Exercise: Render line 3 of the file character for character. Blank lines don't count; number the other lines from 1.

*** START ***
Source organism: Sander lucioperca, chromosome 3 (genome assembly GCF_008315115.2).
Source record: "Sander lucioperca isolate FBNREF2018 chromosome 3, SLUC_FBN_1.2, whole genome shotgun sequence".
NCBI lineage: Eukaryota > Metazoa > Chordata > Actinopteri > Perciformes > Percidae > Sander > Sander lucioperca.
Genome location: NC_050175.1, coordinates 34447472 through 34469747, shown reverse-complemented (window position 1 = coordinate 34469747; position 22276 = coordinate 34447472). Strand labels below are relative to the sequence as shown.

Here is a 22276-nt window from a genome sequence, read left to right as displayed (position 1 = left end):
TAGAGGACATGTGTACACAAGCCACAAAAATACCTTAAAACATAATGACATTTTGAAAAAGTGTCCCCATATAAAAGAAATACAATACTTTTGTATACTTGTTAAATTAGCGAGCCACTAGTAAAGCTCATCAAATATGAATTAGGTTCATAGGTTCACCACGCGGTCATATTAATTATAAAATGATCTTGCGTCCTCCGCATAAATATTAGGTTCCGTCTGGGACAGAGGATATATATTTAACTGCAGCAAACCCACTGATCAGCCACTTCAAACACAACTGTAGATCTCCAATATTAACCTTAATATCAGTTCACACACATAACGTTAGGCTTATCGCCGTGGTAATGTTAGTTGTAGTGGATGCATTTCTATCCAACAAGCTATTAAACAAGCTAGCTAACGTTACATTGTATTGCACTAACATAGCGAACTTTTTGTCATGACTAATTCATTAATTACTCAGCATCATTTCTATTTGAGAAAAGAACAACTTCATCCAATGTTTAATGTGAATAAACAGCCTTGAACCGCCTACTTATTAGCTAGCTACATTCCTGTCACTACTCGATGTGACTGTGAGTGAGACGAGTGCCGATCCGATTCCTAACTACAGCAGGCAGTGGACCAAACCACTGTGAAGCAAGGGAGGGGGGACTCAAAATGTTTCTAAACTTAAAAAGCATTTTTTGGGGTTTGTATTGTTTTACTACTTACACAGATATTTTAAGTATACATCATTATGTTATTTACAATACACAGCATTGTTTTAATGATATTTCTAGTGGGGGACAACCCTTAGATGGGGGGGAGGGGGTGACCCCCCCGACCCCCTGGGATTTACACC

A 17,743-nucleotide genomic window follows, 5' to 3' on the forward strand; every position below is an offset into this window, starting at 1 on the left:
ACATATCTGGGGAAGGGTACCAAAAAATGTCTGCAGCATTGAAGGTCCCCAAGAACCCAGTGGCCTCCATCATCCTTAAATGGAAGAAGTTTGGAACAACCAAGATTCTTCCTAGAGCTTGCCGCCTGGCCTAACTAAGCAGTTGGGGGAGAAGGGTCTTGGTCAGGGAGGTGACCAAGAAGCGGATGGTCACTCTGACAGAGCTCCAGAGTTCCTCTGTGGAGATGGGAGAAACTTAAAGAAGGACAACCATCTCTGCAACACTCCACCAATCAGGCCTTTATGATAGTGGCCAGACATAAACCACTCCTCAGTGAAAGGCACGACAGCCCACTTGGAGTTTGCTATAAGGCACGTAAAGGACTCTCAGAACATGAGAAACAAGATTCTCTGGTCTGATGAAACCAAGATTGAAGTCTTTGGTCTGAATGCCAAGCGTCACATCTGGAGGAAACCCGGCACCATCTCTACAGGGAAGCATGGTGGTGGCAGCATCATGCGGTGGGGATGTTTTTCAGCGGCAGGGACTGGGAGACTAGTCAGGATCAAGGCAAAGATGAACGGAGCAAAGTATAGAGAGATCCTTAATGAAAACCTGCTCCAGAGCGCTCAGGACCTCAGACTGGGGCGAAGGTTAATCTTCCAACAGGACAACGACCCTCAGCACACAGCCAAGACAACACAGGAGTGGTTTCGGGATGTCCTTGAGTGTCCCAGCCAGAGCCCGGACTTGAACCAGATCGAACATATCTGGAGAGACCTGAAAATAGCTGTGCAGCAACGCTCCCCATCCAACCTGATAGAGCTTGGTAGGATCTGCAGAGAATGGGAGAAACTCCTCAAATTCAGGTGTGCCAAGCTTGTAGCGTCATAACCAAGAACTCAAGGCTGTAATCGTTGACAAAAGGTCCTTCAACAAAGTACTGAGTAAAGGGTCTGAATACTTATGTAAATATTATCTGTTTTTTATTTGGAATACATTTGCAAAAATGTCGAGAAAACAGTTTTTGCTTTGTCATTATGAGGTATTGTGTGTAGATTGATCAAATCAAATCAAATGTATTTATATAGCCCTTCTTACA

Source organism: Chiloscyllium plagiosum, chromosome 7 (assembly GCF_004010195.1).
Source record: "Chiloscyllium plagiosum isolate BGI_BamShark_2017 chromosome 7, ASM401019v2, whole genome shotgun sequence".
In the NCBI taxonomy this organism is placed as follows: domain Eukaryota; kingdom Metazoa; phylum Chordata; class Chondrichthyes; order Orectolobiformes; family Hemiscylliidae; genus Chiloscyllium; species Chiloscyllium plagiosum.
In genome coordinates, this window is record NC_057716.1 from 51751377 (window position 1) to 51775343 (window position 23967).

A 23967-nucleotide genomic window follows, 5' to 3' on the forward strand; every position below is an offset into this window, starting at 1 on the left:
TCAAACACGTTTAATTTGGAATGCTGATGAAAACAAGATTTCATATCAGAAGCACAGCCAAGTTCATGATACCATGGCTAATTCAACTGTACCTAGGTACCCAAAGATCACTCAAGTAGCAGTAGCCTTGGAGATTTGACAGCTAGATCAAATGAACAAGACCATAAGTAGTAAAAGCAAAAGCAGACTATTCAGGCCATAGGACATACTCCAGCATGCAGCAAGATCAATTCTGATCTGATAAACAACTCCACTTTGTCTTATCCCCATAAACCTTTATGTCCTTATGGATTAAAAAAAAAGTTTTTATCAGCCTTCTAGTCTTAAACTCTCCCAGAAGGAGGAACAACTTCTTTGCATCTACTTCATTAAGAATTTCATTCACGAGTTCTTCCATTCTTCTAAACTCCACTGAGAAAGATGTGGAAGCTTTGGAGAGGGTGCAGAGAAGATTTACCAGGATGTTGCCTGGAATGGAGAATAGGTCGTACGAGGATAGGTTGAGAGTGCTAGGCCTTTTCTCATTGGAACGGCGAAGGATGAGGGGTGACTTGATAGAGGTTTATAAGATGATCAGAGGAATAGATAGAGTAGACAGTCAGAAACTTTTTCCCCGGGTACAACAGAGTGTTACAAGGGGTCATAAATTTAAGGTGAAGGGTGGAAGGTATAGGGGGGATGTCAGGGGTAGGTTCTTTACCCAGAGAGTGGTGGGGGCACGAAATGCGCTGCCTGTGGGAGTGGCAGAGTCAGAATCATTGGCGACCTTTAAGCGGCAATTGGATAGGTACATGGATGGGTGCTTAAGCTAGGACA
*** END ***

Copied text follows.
NCBI lineage: Eukaryota > Metazoa > Chordata > Actinopteri > Perciformes > Percidae > Sander > Sander lucioperca.